“There are five dangerous faults which may affect a general:
1 Recklessness, which leads to destruction;
2 Cowardice, which leads to capture;
3 A hasty temper, which can be provoked by insults;
4 A delicacy of honor which is sensitive to shame;
5 Over-solicitude for his men, which exposes him to worry and trouble.”

“The opportunity of defeating the enemy is provided by the enemy himself.”

“The whole secret lies in confusing the enemy, so that he cannot fathom our real intent.”

“Thus the expert in battle moves the enemy, and is not moved by him.”

“If your enemy is secure at all points, be prepared for him. If he is in superior strength, evade him. If your opponent is temperamental, seek to irritate him. Pretend to be weak, that he may grow arrogant. If he is taking his ease, give him no rest. If his forces are united, separate them. If sovereign and subject are in accord, put division between them. Attack him where he is unprepared, appear where you are not expected.”

“Hence that general is skillful in attack whose opponent does not know what to defend; and he is skillful in defense whose opponent does not know what to attack.”

“Be extremely subtle even to the point of formlessness. Be extremely mysterious even to the point of soundlessness. Thereby you can be the director of the opponent’s fate.”

“Move swift as the Wind and closely-formed as the Wood. Attack like the Fire and be still as the Mountain.”

“Let your plans be dark and impenetrable as night, and when you move, fall like a thunderbolt.”

“Quickness is the essence of the war.”

“In the midst of chaos, there is also opportunity.”

“If the mind is willing, the flesh could go on and on without many things.”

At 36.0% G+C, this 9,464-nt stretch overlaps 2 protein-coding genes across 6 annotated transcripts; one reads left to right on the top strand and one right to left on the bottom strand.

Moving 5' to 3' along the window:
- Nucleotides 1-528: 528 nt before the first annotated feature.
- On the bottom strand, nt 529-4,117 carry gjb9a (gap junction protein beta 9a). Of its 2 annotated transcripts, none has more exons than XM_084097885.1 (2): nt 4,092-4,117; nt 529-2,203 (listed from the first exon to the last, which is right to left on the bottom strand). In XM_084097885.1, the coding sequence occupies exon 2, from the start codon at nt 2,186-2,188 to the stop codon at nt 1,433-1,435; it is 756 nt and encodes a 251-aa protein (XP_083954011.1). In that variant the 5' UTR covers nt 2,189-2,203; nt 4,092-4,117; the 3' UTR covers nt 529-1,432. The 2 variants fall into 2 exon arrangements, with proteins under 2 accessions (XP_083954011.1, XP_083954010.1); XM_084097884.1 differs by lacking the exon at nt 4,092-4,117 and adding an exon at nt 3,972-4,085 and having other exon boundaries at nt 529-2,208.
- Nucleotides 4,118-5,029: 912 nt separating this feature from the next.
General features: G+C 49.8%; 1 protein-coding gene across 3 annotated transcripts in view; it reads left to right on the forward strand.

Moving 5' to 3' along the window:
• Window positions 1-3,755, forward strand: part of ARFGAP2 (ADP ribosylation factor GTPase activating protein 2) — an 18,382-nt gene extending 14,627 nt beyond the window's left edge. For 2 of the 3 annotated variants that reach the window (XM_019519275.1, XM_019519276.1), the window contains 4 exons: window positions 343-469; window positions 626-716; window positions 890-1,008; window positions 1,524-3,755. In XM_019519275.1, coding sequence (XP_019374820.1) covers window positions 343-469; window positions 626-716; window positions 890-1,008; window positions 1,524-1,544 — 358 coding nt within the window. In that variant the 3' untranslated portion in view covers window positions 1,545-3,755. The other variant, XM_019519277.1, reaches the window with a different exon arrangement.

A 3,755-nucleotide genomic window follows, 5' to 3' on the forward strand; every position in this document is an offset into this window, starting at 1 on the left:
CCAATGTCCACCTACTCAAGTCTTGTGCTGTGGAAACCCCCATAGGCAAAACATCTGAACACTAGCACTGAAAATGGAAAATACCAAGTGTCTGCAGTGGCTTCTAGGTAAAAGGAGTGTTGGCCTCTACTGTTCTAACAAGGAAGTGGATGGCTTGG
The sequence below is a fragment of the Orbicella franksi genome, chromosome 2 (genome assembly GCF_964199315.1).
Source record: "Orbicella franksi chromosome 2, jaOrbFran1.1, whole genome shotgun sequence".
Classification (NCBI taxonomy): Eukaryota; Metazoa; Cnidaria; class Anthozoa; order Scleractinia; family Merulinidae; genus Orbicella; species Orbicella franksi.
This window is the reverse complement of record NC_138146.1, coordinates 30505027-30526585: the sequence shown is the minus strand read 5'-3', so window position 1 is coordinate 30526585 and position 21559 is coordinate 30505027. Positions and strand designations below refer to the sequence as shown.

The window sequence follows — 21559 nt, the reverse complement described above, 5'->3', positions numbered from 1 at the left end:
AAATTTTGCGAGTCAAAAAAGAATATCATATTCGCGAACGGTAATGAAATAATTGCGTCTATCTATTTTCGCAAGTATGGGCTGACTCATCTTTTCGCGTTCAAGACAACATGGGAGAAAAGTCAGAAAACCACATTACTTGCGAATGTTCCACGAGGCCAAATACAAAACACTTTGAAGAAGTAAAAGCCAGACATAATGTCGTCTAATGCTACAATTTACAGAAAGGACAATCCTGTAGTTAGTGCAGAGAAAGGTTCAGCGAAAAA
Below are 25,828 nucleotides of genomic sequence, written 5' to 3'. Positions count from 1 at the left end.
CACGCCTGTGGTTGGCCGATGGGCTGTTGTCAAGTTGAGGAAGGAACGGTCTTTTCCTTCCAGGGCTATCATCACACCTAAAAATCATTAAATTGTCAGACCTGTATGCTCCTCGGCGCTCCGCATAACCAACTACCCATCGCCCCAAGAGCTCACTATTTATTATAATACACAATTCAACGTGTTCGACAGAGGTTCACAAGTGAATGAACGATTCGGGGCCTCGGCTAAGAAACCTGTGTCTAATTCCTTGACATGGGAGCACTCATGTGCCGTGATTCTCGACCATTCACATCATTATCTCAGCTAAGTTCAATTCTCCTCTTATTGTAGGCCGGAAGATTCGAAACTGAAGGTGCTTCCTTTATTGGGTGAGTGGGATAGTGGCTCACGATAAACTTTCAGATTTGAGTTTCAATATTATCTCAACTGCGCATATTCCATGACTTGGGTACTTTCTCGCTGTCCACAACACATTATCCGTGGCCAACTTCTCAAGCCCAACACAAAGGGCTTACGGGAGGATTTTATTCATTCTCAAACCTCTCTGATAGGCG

“Even the finest sword plunged into salt water will eventually rust.”

“Ponder and deliberate before you make a move.”

“Plan for what is difficult while it is easy, do what is great while it is small.”

“One mark of a great soldier is that he fights on his own terms or fights not at all.”

“You have to believe in yourself.”

“Energy may be likened to the bending of a crossbow; decision, to the releasing of a trigger.”

“The worst calamities that befall an army arise from hesitation.”

“If soldiers are punished before they have grown attached to you, they will not prove submissive; and, unless submissive, they will be practically useless.
If, when the soldiers have become attached to you, punishments are not enforced, they will still be useless.
Therefore soldiers must be treated in the first instance with humanity, but kept under control by means of iron discipline. This is a certain road to victory.”

“Rewards for good service should not be deferred a single day.”

“When one treats people with benevolence, justice, and righteousness, and reposes confidence in them, the army will be united in mind and all will be happy to serve their leaders.”

“Treat your men as you would your own beloved sons. And they will follow you into the deepest valley.”

37 — Walter Elias Disney

a.k.a: Walt

Occupation: Animator

Born: 1901

Died: 1966

Brief Description:
Walt Disney was the fourth son of Elias Disney, a carpenter, farmer and building contractor and his wife, Flora Call, a school teacher. When Walt was still very young, his family moved to a farm near a typical small Midwestern town in Missouri, which is said to be the inspiration behind Disneyland’s Main Street. There, Walt began his schooling and first showed aptitude for drawing and painting.

His father soon abandoned farming and moved with his family to Kansas City where he bought a morning newspaper route and compelled his sons to assist him in delivering papers which instilled discipline in them in the process. Walt also began to study art and cartooning while in Kansas City and continued doing so in high school after he had moved back to Chicago.

His career plans were interrupted by World War I, in which he participated as an ambulance driver for the American Red Cross in France and Germany.